Tragedies Essay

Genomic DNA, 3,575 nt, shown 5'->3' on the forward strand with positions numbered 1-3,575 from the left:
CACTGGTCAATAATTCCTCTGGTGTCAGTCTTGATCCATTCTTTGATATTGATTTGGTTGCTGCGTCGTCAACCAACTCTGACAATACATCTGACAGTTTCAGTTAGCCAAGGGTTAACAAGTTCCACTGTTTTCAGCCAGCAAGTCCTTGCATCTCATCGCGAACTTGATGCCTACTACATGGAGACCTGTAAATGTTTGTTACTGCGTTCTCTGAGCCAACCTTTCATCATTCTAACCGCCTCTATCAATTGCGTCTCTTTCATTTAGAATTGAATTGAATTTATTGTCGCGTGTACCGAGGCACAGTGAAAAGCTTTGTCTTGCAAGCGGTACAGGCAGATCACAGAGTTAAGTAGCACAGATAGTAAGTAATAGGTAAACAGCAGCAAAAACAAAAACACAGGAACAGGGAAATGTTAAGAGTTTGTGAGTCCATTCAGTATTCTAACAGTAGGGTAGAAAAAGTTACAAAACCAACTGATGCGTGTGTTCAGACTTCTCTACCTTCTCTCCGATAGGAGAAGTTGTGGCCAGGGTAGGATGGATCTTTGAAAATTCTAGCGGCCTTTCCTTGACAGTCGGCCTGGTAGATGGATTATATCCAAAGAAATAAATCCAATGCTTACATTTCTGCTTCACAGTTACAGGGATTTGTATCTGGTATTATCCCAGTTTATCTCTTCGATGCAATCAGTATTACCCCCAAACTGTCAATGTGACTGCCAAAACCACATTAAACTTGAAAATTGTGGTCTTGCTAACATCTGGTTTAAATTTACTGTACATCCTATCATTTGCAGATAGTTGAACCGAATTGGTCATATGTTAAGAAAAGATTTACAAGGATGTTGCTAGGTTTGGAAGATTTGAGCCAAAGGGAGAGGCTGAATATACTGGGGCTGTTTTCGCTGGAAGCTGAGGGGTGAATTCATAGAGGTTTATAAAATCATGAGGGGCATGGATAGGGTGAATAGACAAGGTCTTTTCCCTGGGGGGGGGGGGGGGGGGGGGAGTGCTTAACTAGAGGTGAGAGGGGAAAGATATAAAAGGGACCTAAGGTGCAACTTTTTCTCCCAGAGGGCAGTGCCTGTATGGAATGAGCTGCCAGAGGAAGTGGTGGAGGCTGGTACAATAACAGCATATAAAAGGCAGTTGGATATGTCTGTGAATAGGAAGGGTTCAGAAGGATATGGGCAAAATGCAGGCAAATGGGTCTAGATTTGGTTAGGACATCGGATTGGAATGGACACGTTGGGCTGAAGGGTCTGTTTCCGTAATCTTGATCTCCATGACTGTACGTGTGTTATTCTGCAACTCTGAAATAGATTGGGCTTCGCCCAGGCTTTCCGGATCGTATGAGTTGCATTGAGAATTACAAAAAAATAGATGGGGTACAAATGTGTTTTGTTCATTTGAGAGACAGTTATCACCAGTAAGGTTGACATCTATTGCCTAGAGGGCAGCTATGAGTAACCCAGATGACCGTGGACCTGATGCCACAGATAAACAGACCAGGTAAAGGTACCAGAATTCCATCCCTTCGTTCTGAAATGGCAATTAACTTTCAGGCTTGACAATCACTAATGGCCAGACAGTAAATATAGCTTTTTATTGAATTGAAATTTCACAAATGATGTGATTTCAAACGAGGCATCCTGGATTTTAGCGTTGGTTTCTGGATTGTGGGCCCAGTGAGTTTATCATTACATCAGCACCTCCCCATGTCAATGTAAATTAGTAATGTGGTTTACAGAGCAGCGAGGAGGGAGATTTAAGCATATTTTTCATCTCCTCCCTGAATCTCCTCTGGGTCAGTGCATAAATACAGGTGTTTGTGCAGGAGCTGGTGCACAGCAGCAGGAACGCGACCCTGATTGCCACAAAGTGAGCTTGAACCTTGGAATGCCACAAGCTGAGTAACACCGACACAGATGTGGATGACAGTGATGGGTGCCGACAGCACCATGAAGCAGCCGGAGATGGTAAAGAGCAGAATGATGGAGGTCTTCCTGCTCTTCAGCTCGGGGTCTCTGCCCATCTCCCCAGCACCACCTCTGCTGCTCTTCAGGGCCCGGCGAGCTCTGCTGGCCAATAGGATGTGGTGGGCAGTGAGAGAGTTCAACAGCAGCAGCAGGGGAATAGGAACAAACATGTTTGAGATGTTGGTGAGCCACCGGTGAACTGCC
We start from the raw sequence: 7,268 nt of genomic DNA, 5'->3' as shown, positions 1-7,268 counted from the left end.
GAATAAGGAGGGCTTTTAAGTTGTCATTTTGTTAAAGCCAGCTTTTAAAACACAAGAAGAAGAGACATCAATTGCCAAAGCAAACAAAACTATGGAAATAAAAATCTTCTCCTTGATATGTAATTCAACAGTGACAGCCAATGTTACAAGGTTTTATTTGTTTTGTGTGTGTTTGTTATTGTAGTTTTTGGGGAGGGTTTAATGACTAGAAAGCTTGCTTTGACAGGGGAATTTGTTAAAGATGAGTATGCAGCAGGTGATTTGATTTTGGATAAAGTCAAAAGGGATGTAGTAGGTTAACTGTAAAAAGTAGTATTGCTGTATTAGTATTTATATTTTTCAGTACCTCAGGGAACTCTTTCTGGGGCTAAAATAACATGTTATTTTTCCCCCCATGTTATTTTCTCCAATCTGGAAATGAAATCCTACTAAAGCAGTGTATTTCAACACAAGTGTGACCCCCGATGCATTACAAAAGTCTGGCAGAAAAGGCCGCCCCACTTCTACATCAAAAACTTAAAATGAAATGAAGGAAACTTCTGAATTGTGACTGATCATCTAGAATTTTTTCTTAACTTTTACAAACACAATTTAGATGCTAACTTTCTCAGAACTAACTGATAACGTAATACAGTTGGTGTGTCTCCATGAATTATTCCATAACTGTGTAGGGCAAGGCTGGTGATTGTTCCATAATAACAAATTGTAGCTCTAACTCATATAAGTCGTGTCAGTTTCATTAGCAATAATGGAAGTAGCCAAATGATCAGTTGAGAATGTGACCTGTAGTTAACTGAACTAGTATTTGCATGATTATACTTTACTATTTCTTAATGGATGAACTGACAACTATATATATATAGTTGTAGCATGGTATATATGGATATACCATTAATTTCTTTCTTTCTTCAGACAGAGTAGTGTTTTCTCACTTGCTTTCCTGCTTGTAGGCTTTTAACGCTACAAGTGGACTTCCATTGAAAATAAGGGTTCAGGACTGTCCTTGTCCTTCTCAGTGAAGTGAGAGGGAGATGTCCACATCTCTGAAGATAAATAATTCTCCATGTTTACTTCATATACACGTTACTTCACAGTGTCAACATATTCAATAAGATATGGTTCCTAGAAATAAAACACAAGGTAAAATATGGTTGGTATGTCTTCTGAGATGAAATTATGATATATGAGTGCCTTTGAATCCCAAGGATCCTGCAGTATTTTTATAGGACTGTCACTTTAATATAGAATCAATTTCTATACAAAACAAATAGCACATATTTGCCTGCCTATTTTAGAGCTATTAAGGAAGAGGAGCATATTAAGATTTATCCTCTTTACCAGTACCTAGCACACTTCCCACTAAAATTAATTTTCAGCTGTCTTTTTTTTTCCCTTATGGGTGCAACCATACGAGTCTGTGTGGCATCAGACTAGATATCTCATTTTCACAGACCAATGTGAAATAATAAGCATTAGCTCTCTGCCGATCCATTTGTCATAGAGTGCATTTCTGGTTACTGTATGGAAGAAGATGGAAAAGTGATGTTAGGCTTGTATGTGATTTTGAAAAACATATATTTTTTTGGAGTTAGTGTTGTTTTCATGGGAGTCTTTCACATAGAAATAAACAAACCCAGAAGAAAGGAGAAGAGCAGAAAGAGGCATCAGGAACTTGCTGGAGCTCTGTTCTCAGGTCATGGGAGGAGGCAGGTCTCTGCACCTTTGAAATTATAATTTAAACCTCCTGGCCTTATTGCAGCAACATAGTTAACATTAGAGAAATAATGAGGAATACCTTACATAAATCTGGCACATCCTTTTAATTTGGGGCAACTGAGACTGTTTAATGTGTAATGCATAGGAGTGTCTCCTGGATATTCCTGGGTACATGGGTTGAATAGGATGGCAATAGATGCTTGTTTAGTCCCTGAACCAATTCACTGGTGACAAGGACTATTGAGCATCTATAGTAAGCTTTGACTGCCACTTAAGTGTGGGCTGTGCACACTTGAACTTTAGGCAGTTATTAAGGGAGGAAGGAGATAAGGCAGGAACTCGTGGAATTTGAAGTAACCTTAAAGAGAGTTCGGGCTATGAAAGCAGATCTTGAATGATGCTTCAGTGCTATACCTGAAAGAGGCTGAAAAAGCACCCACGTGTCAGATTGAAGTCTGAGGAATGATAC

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Summary: Act I, scene ii At a military camp near his palace at Forres, King Duncan of Scotland asks a wounded captain for news about the Scots’ battle with the Irish invaders, who are led by the rebel Macdonald. The captain, who was wounded helping Duncan’s son Malcolm escape capture by the Irish, replies that the Scottish generals Macbeth and Banquo fought with great courage and violence. The captain then describes for Duncan how Macbeth slew the traitorous Macdonald. As the captain is carried off to have his wounds attended to, the thane of Ross, a Scottish nobleman, enters and tells the king that the traitorous thane of Cawdor has been defeated and the army of Norway repelled. Duncan decrees that the thane of Cawdor be put to death and that Macbeth, the hero of the victorious army, be given Cawdor’s title. Ross leaves to deliver the news to Macbeth. Summary: Act I, scene iii On the heath near the battlefield, thunder rolls and the three witches appear. One says that she has just come from “[k]illing swine” and another describes the revenge she has planned upon a sailor whose wife refused to share her chestnuts. Suddenly a drum beats, and the third witch cries that Macbeth is coming. Macbeth and Banquo, on their way to the king’s court at Forres, come upon the witches and shrink in horror at the sight of the old women. Banquo asks whether they are mortal, noting that they don’t seem to be “inhabitants o’ th’ earth” (I.iii.39). He also wonders whether they are really women, since they seem to have beards like men. The witches hail Macbeth as thane of Glamis (his original title) and as thane of Cawdor. Macbeth is baffled by this second title, as he has not yet heard of King Duncan’s decision. The witches also declare that Macbeth will be king one day. Stunned and intrigued, Macbeth presses the witches for more information, but they have turned their attention to

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